By Laura PoskinFebruary 15, 2018
Imagine moving to the best neighborhood in your town. You live across from a park with walking paths, tennis courts and a farmer’s market. Down the street, there are all Italian, Indian and Vietnamese restaurants. From your window, there’s a breathtaking view of the skyline.
Now imagine living there, but only being able to access the view. Everything else — the places, the people and the buzz that make your neighborhood special and vibrant — is out of reach.
What a Pittsburgh Neighborhood Didn’t Offer
It happened to my friend Rose, a retired landscape designer.
In 2006, Rose’s sciatic nerve was crushed during hip replacement surgery and she became disabled. Four years later, when she was 66 and unable to manage her single-family home in Pittsburgh, Rose moved to an accessible apartment north of town. Rent was high and she missed the city, so she applied to move to an affordable high-rise for people ages 62+ in Pittsburgh’s trendy Lawrenceville neighborhood.
At first, Rose felt like she’d won the lottery scoring a unit there. But it didn’t take long to realize that even though the building accommodates her power wheelchair, the neighborhood does not. Steep hills, step entrances and severed sidewalks are just a few of the obstacles she encounters outside her door.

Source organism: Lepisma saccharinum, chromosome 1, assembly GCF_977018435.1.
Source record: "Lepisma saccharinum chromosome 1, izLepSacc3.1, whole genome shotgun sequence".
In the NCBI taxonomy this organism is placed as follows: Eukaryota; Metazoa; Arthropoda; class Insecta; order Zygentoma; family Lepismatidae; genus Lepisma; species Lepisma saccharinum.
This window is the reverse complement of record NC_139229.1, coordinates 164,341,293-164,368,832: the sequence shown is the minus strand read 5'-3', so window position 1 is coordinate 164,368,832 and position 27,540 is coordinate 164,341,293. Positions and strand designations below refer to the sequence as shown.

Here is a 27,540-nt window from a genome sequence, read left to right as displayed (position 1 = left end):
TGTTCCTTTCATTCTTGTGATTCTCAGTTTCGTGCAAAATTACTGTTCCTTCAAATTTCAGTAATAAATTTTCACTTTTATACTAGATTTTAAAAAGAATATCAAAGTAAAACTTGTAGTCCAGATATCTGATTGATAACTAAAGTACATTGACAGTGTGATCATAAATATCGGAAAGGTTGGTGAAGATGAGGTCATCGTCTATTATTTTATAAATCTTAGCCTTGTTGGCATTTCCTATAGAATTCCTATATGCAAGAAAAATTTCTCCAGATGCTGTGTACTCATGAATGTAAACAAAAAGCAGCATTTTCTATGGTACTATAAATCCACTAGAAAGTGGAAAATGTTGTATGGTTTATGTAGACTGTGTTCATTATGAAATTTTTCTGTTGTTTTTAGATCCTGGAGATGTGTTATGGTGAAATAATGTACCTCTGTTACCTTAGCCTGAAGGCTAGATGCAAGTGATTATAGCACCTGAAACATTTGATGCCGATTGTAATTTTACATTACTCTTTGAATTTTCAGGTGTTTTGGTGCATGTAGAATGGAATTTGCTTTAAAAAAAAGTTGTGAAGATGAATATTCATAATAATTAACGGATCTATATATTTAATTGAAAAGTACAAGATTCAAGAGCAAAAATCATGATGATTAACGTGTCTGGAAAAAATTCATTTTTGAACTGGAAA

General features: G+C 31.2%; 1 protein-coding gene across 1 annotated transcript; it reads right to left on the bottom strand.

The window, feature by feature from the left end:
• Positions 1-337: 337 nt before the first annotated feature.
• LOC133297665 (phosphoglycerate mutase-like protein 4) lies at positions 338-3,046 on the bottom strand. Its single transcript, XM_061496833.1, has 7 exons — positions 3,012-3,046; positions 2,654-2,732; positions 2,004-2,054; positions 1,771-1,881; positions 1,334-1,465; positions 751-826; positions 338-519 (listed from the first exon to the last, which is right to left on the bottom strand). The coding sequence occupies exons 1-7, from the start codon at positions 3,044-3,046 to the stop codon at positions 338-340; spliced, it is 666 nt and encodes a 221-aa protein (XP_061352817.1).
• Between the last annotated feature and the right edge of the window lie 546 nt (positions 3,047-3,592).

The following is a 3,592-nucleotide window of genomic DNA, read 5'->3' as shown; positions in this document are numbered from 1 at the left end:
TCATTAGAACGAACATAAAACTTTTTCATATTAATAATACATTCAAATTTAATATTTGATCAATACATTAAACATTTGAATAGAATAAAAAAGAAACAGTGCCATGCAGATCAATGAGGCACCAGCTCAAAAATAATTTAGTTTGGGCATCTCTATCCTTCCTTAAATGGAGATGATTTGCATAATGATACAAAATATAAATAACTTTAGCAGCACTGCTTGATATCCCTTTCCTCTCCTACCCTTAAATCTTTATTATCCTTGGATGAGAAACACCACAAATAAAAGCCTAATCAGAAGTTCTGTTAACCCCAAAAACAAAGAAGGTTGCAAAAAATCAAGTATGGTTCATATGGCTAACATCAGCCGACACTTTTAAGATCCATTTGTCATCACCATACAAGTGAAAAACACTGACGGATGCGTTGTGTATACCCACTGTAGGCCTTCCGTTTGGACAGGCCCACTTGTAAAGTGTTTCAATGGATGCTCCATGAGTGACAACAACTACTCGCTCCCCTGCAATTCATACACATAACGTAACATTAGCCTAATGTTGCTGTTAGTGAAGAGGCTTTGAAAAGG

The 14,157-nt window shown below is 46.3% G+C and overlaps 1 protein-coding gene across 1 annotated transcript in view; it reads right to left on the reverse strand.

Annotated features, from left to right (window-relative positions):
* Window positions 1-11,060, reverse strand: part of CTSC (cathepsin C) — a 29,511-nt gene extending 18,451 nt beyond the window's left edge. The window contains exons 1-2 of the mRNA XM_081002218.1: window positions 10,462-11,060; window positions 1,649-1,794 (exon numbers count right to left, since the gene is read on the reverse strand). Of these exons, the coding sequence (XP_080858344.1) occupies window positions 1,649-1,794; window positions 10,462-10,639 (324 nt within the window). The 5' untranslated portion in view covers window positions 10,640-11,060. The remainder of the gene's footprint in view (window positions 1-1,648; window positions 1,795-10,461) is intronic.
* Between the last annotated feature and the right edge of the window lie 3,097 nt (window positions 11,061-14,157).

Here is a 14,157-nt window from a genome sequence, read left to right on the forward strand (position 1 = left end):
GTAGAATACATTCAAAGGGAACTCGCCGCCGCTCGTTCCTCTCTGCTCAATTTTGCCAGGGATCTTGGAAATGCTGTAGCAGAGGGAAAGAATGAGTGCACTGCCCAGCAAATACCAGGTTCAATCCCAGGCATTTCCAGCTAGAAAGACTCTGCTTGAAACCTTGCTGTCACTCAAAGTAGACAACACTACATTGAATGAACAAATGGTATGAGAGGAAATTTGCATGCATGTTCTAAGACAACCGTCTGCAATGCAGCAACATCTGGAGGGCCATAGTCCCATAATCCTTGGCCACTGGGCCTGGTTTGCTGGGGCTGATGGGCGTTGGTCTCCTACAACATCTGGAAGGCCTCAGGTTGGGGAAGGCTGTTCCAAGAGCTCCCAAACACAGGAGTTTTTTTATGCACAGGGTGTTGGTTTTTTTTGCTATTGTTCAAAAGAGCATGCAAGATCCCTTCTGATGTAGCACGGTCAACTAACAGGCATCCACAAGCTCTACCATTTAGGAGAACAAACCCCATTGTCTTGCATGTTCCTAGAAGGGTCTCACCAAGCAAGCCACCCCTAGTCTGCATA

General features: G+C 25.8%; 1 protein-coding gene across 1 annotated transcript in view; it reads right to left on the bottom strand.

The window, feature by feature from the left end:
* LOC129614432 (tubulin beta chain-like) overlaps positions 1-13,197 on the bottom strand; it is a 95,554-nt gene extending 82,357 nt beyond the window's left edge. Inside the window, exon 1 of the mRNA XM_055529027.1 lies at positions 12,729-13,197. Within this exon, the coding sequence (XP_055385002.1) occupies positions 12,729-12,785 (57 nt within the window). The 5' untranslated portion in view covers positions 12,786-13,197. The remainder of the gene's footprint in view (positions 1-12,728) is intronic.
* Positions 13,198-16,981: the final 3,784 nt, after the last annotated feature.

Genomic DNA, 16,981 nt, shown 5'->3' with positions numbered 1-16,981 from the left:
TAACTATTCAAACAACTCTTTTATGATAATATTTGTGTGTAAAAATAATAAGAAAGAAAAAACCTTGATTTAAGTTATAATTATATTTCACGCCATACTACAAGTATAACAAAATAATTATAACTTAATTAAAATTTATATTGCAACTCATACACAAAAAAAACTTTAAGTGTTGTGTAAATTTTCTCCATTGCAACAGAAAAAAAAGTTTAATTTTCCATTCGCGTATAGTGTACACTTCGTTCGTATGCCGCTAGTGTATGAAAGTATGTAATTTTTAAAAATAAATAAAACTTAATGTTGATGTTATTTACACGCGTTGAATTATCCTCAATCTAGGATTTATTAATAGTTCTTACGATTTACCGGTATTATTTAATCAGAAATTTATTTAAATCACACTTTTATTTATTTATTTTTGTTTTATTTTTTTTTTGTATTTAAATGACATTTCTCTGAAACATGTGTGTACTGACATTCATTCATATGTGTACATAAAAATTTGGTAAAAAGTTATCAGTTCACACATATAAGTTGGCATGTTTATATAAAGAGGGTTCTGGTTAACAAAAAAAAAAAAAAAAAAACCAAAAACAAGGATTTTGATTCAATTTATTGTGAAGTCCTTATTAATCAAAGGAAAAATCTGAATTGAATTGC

That’s unfair to Rose, certainly. But it’s also unfair to everyone who’s missing out on Rose as a neighbor, as a friend and — to local businesses — as a consumer.
“I don’t have a lot of money to spend, but I’d buy a $5 latte three times a week,” she told me, pointing to a coffee shop. “That is, if I could get my wheelchair through the door.”
Making Pittsburgh Age-Friendly
At Age-Friendly Greater Pittsburgh, which I’ve helped spearhead since January 2016, we’re working hard to make Rose’s neighborhood and the entire region an easier, more enjoyable place to live for everyone — especially older generations. Our project is part of the age-friendly movement, a World Health Organization (WHO) and AARP network that includes 541 communities internationally and 210 in the United States.
In Pennsylvania, as is the case across the country, our age demographics underscore the urgency. More than 55 percent of households here have someone 60 or older living in them, according to the Pennsylvania Department of Aging. And from 2016 to 2020, the 60+ set is expected to increase by a stunning 25 percent.
Still, it’s hard to break through the noise, especially in a city that’s counting on Millennials to fuel its transformation from steel town to innovation hub. Google, Uber and Facebook are just a few tech giants to open up shop here recently. (Amazon just named Pittsburgh a finalist for its second headquarters location.)
It’s my job to be sure policymakers and other leaders understand our demographic realities as a strength and consider people of all ages and incomes — not just affluent newcomers — when they think about the future. We know that nearly 90 percent of older Americans want to age in place. However,”place” is more than a house or a skyline view. It’s a community, and all the opportunities it provides. It’s a sense of belonging.
Making a city age-friendly can be challenging, but also incredibly rewarding. Here’s how we’ve been doing it in Pittsburgh: